America’s over-reliance on sanctions may one day hit itself. This opinion was expressed by the Washington Post columnist Fareed Zakaria, noting that during the trump administration, the United States withdrew from so many international agreements, violated so many obligations and angered so many allies that it will be difficult for the White house in the future to overcome all the negative consequences of these sometimes ill-considered decisions.

In this regard, according to the analyst, one particular approach in relations with the world community can cause irreparable damage to America’s status as a superpower: the indiscriminate use and abuse of sanctions. The more trump resorts to sanctions as one-sided “clubs”, the more he uses them to look tough, and not to implement a comprehensive foreign policy strategy, the more other countries will resent Washington’s sanctions policy and will resist the restrictions imposed. This is the real price of sanctions, Zakaria concluded.

The publication notes that there are currently more than 8,000 sanctions against individuals, companies and countries in America. Although the United States has used sanctions for decades, they have increased dramatically in recent years, especially under President trump. The current head of the White house has applied twice as many sanctions a year as his two predecessors, including 700 sanctions in one day in 2018 against Iran. At the same time, sanctions against countries such as Iran and Venezuela were so excessive that they prompted the UN high Commissioner for human rights, Michelle Bachelet, to warn Washington that they pose a threat to the health systems of these countries and the lives of millions of ordinary people.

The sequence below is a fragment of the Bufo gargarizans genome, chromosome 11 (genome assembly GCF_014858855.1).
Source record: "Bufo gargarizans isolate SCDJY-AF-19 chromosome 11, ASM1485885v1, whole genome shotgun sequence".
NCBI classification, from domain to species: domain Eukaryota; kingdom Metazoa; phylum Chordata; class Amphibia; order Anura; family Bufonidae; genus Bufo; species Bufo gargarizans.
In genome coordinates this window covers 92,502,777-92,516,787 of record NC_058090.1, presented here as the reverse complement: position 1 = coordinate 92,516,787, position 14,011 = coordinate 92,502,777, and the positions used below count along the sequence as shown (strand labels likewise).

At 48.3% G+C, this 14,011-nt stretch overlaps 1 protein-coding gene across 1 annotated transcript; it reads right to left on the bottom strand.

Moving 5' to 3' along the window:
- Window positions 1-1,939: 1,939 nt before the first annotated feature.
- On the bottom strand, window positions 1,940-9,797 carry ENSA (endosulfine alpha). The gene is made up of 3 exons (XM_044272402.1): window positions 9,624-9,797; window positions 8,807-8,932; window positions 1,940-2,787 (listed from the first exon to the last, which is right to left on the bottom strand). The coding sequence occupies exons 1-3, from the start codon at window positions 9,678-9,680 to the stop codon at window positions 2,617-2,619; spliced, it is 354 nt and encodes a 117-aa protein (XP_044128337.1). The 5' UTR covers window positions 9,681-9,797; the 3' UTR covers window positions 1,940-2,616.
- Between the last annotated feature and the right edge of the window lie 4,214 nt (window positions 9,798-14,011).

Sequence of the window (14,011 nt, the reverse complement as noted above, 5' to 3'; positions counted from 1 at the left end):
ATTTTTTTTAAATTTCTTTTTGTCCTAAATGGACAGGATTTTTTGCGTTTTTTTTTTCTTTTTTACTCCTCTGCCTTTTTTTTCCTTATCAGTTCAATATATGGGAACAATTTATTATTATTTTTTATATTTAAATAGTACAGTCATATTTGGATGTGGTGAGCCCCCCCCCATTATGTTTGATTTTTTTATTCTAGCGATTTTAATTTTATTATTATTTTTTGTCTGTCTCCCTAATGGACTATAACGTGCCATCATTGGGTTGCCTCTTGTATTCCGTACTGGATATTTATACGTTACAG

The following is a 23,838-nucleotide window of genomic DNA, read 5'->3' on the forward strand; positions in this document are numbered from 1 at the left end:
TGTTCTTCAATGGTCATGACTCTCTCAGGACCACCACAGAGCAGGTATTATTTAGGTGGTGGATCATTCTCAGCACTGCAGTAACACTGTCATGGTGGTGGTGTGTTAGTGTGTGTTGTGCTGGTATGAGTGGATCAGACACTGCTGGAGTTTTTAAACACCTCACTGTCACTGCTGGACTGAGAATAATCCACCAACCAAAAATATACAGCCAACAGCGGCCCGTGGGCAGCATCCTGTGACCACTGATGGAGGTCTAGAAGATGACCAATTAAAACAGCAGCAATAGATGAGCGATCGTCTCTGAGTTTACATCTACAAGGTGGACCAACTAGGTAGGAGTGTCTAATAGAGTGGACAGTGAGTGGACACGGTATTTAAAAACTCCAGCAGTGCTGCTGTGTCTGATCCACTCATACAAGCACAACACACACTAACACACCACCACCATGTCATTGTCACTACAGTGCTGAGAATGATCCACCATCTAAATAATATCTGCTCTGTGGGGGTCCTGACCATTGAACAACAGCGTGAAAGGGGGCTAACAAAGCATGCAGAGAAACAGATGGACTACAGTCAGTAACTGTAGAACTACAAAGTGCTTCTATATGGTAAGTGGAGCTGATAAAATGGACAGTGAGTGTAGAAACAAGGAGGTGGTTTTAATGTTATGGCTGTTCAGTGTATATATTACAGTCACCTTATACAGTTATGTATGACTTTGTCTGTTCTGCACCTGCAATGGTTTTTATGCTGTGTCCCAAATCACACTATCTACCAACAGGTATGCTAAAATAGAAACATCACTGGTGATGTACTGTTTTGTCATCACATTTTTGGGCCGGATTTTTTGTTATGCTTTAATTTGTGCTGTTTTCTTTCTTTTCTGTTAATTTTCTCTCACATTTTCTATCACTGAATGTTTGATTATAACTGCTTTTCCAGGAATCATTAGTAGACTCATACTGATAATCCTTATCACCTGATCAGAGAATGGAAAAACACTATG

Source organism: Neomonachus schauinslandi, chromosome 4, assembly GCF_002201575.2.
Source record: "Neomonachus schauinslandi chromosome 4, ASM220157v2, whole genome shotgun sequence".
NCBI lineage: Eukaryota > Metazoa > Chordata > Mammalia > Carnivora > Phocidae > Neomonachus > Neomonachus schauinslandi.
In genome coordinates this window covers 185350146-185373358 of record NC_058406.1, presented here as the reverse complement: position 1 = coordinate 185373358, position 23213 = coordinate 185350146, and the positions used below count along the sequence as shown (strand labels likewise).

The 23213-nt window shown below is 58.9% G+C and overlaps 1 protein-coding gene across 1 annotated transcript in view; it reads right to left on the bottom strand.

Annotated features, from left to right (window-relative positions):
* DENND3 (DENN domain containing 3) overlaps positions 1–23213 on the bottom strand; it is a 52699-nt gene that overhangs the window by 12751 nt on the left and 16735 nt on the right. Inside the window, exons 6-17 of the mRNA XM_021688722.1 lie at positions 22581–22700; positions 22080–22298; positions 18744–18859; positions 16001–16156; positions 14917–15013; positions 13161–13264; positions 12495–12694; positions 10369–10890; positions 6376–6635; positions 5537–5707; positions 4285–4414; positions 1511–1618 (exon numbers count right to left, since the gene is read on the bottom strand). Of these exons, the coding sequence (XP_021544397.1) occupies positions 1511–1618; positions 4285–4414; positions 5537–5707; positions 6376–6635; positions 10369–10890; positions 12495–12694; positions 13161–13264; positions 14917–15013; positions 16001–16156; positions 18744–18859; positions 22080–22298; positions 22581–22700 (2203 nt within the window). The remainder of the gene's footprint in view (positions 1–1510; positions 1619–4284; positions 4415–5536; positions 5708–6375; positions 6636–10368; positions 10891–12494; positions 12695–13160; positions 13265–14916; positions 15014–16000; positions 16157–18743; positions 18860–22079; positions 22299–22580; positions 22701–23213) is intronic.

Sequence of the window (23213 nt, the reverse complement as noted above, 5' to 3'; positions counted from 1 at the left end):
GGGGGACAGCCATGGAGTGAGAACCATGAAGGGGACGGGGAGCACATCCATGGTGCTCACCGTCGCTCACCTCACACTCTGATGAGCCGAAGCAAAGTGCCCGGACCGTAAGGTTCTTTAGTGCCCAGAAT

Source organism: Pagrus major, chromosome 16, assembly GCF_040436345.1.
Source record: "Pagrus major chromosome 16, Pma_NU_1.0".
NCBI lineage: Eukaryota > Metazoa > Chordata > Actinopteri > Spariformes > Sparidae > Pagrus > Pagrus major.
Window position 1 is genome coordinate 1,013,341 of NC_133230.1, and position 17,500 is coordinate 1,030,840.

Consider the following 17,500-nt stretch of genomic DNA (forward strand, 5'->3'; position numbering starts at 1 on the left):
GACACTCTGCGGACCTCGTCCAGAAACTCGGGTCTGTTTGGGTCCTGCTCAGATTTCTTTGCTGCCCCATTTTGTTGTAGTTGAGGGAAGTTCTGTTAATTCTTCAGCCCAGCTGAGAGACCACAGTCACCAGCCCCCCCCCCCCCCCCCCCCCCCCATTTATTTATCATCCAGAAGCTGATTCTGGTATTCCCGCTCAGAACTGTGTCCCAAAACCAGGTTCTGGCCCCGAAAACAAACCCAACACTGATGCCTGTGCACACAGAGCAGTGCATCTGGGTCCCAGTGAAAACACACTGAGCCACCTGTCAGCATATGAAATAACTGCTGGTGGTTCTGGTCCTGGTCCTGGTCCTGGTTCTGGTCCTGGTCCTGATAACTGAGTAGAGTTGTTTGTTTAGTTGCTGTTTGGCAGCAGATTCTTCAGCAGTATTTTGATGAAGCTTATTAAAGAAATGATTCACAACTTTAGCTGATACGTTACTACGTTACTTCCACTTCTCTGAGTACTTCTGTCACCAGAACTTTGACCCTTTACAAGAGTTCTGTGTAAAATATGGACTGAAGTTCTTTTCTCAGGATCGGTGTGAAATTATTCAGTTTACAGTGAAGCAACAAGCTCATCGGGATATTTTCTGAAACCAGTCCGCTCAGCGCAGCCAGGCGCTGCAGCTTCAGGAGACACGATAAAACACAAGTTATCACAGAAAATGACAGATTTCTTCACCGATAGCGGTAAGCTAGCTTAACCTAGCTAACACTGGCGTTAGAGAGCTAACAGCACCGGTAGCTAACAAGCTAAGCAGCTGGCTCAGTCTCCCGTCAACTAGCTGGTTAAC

At the same time, trump applies sanctions not only against “America’s enemies”, but also against partners such as Iraq and Turkey, threatening to destroy their economies if they do not do what he asked them to do. Earlier this month, three trump allies in the Senate sent a letter to the operator of the Baltic sea port in Germany, threatening “crushing legal and economic sanctions” if it continues to build the Nord stream 2 gas pipeline between Russia and Germany. The threats were so sharply received in Germany that senior politicians in Berlin accused the United States of “blackmail” and “neo-imperialism.”